Malahat Nation inks deal with School District 79

The Cowichan Valley School District and the Malahat Nation have signed a local education agreement (LEA) following months of negotiation.

Malahat Nation CEO Lawrence Lewis.

Malahat Nation CEO Lawrence Lewis.

The Cowichan Valley School District and the Malahat Nation have signed a local education agreement (LEA) following months of negotiation.

The agreement is designed to shape the delivery of education to Malahat Nation students, while addressing the objectives of both the district and the band.

Malahat Nation CEO Lawrence Lewis said, on releasing a notice of the LEA, “What is so unique about this agreement is that it is student-centred and family-focused while steeped in culture.”

He praised collaborative efforts to find solutions.

“By having an LEA that is creative and innovative we are continuing to build self determination and strengthen governance opportunities that impact our citizens.”

Lewis commented further that, “At Malahat Nation, we are committed to doing big, bold and beautiful things, this agreement reflects the essence of nation building for future generations.”

Over the past six months senior staff of both organizations have been working together, taking special note that the band’s demographic is very youthful.

This point was stressed last year when Malahat representatives spoke to the board at a public meeting, emphasizing the importance of education in a group that included so many young children.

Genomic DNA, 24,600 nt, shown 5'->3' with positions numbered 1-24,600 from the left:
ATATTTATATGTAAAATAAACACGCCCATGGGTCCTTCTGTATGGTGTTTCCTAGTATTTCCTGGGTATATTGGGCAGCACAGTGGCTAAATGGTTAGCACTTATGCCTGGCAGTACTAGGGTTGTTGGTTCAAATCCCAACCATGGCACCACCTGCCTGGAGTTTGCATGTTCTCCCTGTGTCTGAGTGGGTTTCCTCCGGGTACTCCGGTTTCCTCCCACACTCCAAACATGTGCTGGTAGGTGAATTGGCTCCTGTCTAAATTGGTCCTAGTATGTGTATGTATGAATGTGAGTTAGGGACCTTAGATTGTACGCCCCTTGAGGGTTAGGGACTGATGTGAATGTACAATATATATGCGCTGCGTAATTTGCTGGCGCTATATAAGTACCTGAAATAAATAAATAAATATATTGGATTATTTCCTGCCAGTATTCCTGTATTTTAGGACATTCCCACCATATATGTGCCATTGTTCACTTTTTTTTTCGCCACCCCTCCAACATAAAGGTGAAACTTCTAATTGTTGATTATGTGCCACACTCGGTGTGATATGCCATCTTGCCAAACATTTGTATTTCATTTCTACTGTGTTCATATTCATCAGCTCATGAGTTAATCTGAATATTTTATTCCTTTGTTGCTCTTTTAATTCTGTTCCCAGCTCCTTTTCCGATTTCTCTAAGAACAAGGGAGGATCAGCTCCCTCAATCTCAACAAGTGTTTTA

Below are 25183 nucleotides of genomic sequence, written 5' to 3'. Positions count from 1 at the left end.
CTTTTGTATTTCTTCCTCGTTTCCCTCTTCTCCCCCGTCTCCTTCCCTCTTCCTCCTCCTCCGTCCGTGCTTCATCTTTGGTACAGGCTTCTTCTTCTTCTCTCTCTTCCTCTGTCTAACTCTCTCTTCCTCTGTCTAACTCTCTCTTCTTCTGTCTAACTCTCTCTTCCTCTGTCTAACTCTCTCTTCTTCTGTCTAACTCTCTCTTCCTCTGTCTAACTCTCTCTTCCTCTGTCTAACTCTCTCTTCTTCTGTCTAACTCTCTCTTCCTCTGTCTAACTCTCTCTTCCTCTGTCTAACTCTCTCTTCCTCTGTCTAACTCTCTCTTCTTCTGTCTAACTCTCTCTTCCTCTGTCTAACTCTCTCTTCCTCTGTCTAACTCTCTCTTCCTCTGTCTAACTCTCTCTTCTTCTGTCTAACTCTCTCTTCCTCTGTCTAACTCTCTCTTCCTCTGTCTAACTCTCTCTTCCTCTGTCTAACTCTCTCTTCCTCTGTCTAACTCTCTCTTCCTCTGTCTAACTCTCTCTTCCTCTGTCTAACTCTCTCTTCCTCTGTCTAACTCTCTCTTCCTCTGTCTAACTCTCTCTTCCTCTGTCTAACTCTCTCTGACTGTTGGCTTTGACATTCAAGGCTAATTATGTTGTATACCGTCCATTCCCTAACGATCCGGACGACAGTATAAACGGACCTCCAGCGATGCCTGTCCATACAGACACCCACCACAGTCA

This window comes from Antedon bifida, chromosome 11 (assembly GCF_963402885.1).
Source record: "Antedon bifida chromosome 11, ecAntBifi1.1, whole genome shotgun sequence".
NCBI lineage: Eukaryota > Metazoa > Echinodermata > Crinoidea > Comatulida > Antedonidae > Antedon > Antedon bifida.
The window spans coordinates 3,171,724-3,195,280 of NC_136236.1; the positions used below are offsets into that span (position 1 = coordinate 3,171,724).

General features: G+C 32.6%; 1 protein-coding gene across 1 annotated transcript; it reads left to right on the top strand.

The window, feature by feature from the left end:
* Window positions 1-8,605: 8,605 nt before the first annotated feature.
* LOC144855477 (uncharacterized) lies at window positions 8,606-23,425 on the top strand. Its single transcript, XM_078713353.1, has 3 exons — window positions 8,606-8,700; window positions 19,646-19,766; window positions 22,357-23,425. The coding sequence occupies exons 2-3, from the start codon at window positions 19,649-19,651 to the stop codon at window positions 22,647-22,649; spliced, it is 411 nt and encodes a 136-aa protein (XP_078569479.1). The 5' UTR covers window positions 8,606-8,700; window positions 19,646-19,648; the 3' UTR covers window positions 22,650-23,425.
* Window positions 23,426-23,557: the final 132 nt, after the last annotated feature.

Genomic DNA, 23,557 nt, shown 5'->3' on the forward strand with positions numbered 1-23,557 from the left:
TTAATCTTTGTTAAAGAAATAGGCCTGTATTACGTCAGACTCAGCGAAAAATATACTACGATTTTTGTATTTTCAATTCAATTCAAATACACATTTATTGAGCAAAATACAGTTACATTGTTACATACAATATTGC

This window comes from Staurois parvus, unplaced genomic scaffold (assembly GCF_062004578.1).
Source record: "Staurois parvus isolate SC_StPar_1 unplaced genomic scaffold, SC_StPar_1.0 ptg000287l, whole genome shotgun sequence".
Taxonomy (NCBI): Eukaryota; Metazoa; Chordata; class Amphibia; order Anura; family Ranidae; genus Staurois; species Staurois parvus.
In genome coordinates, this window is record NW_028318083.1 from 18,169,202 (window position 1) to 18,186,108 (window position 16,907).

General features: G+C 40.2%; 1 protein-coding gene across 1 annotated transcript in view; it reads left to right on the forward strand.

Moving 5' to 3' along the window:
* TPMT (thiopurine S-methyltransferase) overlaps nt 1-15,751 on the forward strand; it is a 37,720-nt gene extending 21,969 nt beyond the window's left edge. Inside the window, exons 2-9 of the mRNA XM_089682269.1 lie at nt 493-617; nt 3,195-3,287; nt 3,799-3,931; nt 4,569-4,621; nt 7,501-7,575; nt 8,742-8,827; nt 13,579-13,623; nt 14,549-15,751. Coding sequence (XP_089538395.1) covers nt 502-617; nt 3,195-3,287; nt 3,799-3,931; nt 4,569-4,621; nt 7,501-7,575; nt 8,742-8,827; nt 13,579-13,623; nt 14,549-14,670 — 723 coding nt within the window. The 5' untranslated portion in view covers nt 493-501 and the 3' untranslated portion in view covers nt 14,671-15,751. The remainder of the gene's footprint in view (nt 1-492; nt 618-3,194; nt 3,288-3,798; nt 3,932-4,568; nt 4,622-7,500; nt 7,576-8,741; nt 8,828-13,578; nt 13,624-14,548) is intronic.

Lewis said that, “One of the innovative aspects of this agreement is the nation’s commitment to work with citizens on creating personal life plans for all students entering the school system and the district’s commitment to integrate these plans as the student’s education plan. These plans will grow and evolve through the students’ educational journey.”

School Board chair Candace Spilsbury said she is confident the relationship described in the LEA will improve the educational outcomes for the Malahat students.

“The students and their families, the Malahat Nation and the school district each have a part in a child’s education and we are pleased with the level of cooperation envisioned in this agreement,” she said.

Both parties have created a joint working group as part of the LEA that will allow decision makers and front line staff the ability to solve problems and plan together on an ongoing basis.

“By working together in unique and innovative ways to meet the needs of students and families we are fundamentally changing, in a positive way, how we deliver education,” Lewis said.

Cowichan Valley Citizen

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